Alex Seitz-Wald has a good article on Salon on the problems with the filibuster (summary: it's probably unconstitutional, it's definitely undemocratic, and it's bad policy). But Seitz-Wald doesn't go into detail about one thing: The filibuster, and all similar departures from majority rule (with certain explicit exceptions), aren't just innovations with no justification in the Constitution; they were explicitly considered and rejected by the framers of the Constitution.
Explanation below the jump.
The thing is, the framers of the Constitution lived in a world where two countries with democratic institutions were collapsing; the Netherlands and Poland had been powerful, enlightened countries in the 17th century, but by 1795 both would be overrun by their neighbors. At least part of the blame was laid on their constitutional quirks, which were overscrupulous about checks and balances; in Poland's case, the "liberum veto" was like a filibuster on steroids.
That's why the Constitution requires supermajorities only for exceptionally grave decisions (treaties and Constitutional amendments). The fact that we now need a supermajority to conduct the ordinary business of government would have horrified them.
Just to show I'm not making this up, here's Alexander Hamilton in the Federalist Papers, the best source we have on the thinking behind the Constitution. (It's worth reading in full.)
To give the minority a negative upon the majority (which is always the case where more than a majority is requisite to a decision) is in its tendency to subject the sense of the greater number to that of the lesser number. . . .This is one of those refinements which in practice has an effect, the reverse of what is expected from it in theory.(Federalist Papers, Federalist 17, Paragraph breaks added)
The necessity of unanimity in public bodies, or of something approaching towards it, has been founded upon a supposition that it would contribute to security. But its real operation is to embarrass the administration, to destroy the energy of government, and to substitute the pleasure, caprice, or artifices of an insignificant, turbulent, or corrupt junto, to the regular deliberations of a respectable majority.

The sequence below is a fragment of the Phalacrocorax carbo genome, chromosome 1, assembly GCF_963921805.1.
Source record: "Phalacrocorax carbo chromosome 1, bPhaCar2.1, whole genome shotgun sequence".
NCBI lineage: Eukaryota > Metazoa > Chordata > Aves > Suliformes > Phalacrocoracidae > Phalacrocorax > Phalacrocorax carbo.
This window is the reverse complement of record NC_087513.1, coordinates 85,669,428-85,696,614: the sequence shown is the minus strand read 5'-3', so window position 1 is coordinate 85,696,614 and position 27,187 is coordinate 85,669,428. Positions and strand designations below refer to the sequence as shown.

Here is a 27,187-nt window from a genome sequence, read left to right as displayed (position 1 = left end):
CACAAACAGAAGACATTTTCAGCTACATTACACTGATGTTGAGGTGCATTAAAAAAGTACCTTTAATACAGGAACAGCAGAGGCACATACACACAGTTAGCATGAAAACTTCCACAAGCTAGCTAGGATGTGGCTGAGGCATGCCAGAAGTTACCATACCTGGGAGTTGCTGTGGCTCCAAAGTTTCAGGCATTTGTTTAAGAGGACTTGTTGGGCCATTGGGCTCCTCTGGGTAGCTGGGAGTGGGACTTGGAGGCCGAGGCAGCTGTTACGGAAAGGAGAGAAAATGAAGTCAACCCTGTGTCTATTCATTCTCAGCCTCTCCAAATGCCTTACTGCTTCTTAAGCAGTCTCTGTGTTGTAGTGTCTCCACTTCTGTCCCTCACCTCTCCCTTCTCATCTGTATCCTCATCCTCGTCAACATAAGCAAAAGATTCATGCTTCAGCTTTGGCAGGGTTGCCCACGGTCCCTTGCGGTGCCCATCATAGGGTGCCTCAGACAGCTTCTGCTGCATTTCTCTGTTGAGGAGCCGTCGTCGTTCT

In those emergencies of a nation, in which the goodness or badness, the weakness or strength of its government, is of the greatest importance, there is commonly a necessity for action. The public business must in some way or other go forward. If a pertinacious minority can controul the opinion of a majority respecting the best mode of conducting it; the majority in order that something may be done, must conform to the views of the minority; and thus the sense of the smaller number will over-rule that of the greater, and give a tone to the national proceedings. Hence tedious delays—continual negotiations and intrigue—contemptible compromises of the public good.
And yet in such a system, it is even happy when such compromises can take place: For upon some occasions, things will not admit of accommodation: and then the measures of government must be injuriously suspended or fatally defeated. It is often, by the impracticability of obtaining the concurrence of the necessary number of votes, kept in a state of inaction. Its situation must always savour of weakness—sometimes border upon anarchy.
"Pertinacious minority." "Corrupt junto." "Tedious delays—continual negotiations and intrigue—contemptible compromises of the public good." Hamilton could have been writing about today.